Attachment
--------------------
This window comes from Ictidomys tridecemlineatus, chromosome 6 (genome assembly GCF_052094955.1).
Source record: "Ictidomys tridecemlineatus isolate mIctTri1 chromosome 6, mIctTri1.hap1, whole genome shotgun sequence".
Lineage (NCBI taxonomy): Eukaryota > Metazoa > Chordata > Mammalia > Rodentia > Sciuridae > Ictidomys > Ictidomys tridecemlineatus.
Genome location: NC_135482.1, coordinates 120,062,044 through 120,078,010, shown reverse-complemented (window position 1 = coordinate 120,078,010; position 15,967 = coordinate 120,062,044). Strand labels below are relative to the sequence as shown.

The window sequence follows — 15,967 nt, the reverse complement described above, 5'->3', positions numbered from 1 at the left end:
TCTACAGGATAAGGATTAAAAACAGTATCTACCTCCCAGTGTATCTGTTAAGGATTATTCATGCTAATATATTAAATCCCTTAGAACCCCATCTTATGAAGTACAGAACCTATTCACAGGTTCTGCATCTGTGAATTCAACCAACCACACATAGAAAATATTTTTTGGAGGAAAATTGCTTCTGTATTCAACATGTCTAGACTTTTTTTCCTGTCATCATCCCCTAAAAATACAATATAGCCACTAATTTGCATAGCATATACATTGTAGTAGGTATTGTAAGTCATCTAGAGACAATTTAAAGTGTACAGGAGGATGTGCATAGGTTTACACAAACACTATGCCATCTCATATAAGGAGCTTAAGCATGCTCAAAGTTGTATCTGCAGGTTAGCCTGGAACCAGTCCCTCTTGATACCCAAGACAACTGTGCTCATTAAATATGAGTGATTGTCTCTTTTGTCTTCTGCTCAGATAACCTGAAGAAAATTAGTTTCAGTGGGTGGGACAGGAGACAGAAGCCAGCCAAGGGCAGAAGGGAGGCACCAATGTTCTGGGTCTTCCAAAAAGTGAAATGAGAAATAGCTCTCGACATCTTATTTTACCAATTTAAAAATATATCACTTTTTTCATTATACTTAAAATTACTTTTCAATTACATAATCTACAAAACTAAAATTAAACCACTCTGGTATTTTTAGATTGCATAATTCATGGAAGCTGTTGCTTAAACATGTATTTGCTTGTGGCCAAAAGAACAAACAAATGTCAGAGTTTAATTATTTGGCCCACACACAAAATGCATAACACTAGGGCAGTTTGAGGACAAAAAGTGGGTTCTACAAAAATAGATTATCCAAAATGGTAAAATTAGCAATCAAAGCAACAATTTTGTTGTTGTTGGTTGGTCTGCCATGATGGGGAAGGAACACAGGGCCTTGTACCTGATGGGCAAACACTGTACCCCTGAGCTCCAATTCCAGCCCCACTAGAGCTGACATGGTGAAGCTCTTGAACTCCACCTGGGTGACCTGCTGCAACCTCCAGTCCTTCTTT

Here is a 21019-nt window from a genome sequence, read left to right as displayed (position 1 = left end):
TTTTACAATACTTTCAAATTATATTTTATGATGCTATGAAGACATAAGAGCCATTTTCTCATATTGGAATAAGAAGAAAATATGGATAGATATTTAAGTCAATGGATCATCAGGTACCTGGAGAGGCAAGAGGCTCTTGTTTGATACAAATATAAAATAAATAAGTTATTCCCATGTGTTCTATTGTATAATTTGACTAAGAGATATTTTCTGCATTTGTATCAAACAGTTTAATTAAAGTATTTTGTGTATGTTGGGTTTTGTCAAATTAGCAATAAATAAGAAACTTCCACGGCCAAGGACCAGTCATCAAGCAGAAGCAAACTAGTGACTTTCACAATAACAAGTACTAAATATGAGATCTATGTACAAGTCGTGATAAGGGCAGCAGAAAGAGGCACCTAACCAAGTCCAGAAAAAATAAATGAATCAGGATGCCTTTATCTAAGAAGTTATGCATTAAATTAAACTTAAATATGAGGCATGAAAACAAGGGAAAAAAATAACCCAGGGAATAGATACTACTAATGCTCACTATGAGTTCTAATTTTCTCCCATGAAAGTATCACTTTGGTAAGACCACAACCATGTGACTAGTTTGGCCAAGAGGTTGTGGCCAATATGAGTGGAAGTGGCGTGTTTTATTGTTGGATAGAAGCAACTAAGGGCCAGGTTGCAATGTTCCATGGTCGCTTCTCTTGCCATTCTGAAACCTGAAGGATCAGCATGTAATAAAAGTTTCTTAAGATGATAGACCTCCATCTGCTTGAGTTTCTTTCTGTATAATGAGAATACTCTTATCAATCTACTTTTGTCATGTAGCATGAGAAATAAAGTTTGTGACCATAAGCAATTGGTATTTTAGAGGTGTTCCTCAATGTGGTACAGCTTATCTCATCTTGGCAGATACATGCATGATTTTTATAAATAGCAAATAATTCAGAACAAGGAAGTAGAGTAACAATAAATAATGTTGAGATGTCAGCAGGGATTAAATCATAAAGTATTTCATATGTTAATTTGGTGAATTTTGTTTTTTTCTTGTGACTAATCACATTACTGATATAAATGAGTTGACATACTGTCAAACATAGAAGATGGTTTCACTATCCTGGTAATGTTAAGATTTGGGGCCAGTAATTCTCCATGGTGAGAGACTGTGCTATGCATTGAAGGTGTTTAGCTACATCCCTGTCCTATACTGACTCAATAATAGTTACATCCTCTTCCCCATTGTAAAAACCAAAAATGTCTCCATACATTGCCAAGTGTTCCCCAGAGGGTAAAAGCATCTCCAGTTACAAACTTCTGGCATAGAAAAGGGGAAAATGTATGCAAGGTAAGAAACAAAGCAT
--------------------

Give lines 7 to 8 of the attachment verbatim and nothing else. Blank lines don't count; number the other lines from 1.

Here is a 21019-nt window from a genome sequence, read left to right as displayed (position 1 = left end):
TTTTACAATACTTTCAAATTATATTTTATGATGCTATGAAGACATAAGAGCCATTTTCTCATATTGGAATAAGAAGAAAATATGGATAGATATTTAAGTCAATGGATCATCAGGTACCTGGAGAGGCAAGAGGCTCTTGTTTGATACAAATATAAAATAAATAAGTTATTCCCATGTGTTCTATTGTATAATTTGACTAAGAGATATTTTCTGCATTTGTATCAAACAGTTTAATTAAAGTATTTTGTGTATGTTGGGTTTTGTCAAATTAGCAATAAATAAGAAACTTCCACGGCCAAGGACCAGTCATCAAGCAGAAGCAAACTAGTGACTTTCACAATAACAAGTACTAAATATGAGATCTATGTACAAGTCGTGATAAGGGCAGCAGAAAGAGGCACCTAACCAAGTCCAGAAAAAATAAATGAATCAGGATGCCTTTATCTAAGAAGTTATGCATTAAATTAAACTTAAATATGAGGCATGAAAACAAGGGAAAAAAATAACCCAGGGAATAGATACTACTAATGCTCACTATGAGTTCTAATTTTCTCCCATGAAAGTATCACTTTGGTAAGACCACAACCATGTGACTAGTTTGGCCAAGAGGTTGTGGCCAATATGAGTGGAAGTGGCGTGTTTTATTGTTGGATAGAAGCAACTAAGGGCCAGGTTGCAATGTTCCATGGTCGCTTCTCTTGCCATTCTGAAACCTGAAGGATCAGCATGTAATAAAAGTTTCTTAAGATGATAGACCTCCATCTGCTTGAGTTTCTTTCTGTATAATGAGAATACTCTTATCAATCTACTTTTGTCATGTAGCATGAGAAATAAAGTTTGTGACCATAAGCAATTGGTATTTTAGAGGTGTTCCTCAATGTGGTACAGCTTATCTCATCTTGGCAGATACATGCATGATTTTTATAAATAGCAAATAATTCAGAACAAGGAAGTAGAGTAACAATAAATAATGTTGAGATGTCAGCAGGGATTAAATCATAAAGTATTTCATATGTTAATTTGGTGAATTTTGTTTTTTTCTTGTGACTAATCACATTACTGATATAAATGAGTTGACATACTGTCAAACATAGAAGATGGTTTCACTATCCTGGTAATGTTAAGATTTGGGGCCAGTAATTCTCCATGGTGAGAGACTGTGCTATGCATTGAAGGTGTTTAGCTACATCCCTGTCCTATACTGACTCAATAATAGTTACATCCTCTTCCCCATTGTAAAAACCAAAAATGTCTCCATACATTGCCAAGTGTTCCCCAGAGGGTAAAAGCATCTCCAGTTACAAACTTCTGGCATAGAAAAGGGGAAAATGTATGCAAGGTAAGAAACAAAGCAT